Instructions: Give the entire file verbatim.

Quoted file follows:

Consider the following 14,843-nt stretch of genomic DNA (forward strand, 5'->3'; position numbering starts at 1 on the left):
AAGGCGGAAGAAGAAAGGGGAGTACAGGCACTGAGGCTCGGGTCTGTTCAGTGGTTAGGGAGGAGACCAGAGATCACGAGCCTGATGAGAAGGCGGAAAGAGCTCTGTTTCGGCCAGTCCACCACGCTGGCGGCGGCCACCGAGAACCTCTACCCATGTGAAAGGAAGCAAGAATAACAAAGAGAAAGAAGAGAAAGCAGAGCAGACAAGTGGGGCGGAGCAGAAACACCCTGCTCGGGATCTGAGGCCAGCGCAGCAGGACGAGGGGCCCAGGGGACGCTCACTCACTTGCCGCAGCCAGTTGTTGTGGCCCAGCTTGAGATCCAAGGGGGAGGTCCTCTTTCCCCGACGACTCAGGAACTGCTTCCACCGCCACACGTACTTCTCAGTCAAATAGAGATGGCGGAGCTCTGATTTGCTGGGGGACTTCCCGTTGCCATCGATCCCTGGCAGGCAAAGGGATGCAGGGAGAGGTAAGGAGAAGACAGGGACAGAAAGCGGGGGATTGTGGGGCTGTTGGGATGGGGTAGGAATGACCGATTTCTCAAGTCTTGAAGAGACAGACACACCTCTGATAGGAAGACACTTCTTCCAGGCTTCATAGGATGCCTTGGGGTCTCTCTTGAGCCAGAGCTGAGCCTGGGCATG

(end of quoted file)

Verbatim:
Consider the following 14,843-nt stretch of genomic DNA (forward strand, 5'->3'; position numbering starts at 1 on the left):
AAGGCGGAAGAAGAAAGGGGAGTACAGGCACTGAGGCTCGGGTCTGTTCAGTGGTTAGGGAGGAGACCAGAGATCACGAGCCTGATGAGAAGGCGGAAAGAGCTCTGTTTCGGCCAGTCCACCACGCTGGCGGCGGCCACCGAGAACCTCTACCCATGTGAAAGGAAGCAAGAATAACAAAGAGAAAGAAGAGAAAGCAGAGCAGACAAGTGGGGCGGAGCAGAAACACCCTGCTCGGGATCTGAGGCCAGCGCAGCAGGACGAGGGGCCCAGGGGACGCTCACTCACTTGCCGCAGCCAGTTGTTGTGGCCCAGCTTGAGATCCAAGGGGGAGGTCCTCTTTCCCCGACGACTCAGGAACTGCTTCCACCGCCACACGTACTTCTCAGTCAAATAGAGATGGCGGAGCTCTGATTTGCTGGGGGACTTCCCGTTGCCATCGATCCCTGGCAGGCAAAGGGATGCAGGGAGAGGTAAGGAGAAGACAGGGACAGAAAGCGGGGGATTGTGGGGCTGTTGGGATGGGGTAGGAATGACCGATTTCTCAAGTCTTGAAGAGACAGACACACCTCTGATAGGAAGACACTTCTTCCAGGCTTCATAGGATGCCTTGGGGTCTCTCTTGAGCCAGAGCTGAGCCTGGGCATG